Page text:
A Valediction: Of Caledonia

[Amended from Original]

This time last year, I travelled up to Edinburgh four days out of five during Freshers’ Week for the decidedly poor Research Methods Course. This is just to mark my final trip. I am going to attempt once more to say goodbye.

Owing to the generous library borrowing allowance for researchers here, I gladly exploited the maximum quota of 25 for most of the second half of the year. Minus the small handful returned on the 24th, the ‘climacteric’ day of dissertation submission, there remained 21 to return, including the Passions of the Renaissance anthology and the Cambridge History of Early Modern English Literature, which made for quite a burden to carry up the valley.

The library prefers returned books to be left on a single window shelf during open hours, and there was amusement as the pile almost boarded them up single-handedly. There was also a £7.00 fine for my sins, which was declared to the librarian as ‘the last task’ – reminiscent of the final episode of Knightmare – and incidentally the library’s aesthetics are presently reminiscent of a dungeon.

A strange day: there was no sense of belonging in Edinburgh after all. It was quite a shock to see the place awash with students, many new, after the summer of relative tranquility. The library has been the only place of belonging there this year, and it is not a building for inspiration. The main intention was to say farewell to the two tutors who helped me so much this year, but unfortunately, with the arrival of masses, all lecturers fled for their lives.

In contrast to the disturbingly peaceful Bristo Square, hundreds of people swarmed aimlessly around the precinct, but once up the flights of the David Hume Tower, the corridors of the English Department were also eerily deserted. I had been told that I should be able to catch Dr. Loxley from 1 in his office. I headed up for 1:20, but there was nobody there. After waiting twenty minutes, the copy of the dissertation which I had brought for him was propped against his door, and that was the inauspicious farewell to the David Hume Tower, which apparently holds the best views of Edinburgh. I argue for the top of the News Steps.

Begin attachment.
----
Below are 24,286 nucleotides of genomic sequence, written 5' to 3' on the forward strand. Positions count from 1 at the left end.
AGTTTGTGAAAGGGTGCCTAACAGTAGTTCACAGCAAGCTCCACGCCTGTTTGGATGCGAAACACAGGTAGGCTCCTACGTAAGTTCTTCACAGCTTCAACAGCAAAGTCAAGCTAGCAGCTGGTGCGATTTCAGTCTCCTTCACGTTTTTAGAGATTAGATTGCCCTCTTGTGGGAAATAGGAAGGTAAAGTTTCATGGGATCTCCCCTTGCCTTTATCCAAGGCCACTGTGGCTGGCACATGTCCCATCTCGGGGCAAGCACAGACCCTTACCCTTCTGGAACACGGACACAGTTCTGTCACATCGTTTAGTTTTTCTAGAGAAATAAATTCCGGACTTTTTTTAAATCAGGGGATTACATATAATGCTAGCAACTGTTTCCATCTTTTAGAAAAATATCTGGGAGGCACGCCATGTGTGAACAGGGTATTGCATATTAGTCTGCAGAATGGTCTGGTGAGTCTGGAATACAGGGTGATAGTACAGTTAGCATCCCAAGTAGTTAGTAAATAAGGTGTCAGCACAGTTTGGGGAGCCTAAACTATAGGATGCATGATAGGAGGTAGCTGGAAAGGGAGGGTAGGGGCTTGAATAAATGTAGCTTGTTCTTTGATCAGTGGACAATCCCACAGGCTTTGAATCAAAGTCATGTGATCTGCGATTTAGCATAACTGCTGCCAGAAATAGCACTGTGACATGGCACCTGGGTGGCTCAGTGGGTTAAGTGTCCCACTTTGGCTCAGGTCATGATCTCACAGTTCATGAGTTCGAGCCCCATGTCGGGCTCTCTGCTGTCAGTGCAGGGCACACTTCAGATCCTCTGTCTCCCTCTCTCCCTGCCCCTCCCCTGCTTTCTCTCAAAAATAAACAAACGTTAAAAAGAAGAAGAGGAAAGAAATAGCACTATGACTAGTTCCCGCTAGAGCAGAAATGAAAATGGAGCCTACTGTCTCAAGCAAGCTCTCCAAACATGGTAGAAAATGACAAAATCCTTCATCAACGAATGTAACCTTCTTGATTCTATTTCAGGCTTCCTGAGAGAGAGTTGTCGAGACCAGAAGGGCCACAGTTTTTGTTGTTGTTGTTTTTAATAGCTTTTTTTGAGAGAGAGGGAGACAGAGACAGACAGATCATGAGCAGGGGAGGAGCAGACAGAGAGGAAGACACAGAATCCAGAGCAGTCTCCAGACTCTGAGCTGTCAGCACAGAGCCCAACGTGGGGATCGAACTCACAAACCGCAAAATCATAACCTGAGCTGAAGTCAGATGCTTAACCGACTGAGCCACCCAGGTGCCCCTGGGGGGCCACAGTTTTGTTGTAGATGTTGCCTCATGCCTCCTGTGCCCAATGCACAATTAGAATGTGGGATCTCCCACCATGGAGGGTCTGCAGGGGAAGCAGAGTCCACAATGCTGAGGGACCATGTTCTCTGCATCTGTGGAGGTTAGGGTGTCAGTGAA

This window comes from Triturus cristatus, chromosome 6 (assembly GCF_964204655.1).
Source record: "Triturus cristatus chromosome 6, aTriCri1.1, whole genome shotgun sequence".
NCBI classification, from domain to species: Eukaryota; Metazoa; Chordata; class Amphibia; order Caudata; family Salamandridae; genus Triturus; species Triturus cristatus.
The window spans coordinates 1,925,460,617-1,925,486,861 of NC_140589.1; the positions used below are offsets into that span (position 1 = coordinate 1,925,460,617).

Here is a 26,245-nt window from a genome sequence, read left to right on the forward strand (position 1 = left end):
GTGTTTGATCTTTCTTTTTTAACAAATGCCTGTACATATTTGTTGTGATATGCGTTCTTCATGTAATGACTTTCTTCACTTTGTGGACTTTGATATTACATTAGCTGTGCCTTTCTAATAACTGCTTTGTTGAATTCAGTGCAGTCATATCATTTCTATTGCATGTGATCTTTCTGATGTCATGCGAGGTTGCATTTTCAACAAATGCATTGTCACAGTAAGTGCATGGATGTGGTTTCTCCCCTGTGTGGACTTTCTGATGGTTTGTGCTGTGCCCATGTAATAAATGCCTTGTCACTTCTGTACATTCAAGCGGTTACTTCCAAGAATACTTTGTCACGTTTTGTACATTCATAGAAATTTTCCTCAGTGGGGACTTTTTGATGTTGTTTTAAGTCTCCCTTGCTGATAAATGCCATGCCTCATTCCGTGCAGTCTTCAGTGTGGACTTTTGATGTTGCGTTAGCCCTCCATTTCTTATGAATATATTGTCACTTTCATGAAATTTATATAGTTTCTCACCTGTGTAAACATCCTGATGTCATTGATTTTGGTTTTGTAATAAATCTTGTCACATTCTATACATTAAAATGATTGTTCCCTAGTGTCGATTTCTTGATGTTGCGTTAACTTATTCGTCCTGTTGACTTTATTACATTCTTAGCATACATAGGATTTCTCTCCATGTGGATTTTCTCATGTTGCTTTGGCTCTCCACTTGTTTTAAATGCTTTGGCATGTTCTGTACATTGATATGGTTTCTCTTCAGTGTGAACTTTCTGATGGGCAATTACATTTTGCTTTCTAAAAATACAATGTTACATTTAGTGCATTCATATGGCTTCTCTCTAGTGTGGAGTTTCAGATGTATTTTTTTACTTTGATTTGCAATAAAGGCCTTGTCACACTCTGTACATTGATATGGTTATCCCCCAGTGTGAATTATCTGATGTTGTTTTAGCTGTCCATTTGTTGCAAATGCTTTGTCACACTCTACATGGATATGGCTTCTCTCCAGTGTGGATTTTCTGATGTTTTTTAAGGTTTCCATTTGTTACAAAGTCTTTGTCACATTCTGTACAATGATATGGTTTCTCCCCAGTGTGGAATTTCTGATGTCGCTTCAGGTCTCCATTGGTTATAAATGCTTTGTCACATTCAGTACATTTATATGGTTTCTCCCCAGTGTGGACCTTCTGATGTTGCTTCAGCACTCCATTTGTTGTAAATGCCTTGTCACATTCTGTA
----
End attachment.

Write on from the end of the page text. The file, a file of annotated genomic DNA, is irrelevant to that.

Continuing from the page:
All would not be lost, with Dr. Fox’s office hours between 2 and 4 that afternoon. Rather unnervingly, the office next door was being stripped of furniture, and the member of staff in question had been relocated. Trying to manoeuvre around this happening, Dr. Fox was not there. Back in the library, I picked up a message from Emma in Geneva. Half-amusingly, I mentioned what I was doing, and signed off saying that I was going to have one last try. 3:30, still no sign. Rather sadly anticlimactic that nobody was around.

So, farewell to Edinburgh, (along the customary mile of George Square, Bristo Square, King George IV Bridge, past The National Library, down the (Good) News Steps and across the bypass into the Station) was not about people, but about a snapshot of experience, a gateway to another future, a mistake meant to happen, and a time memorably forgettable, or forgettably memorable.

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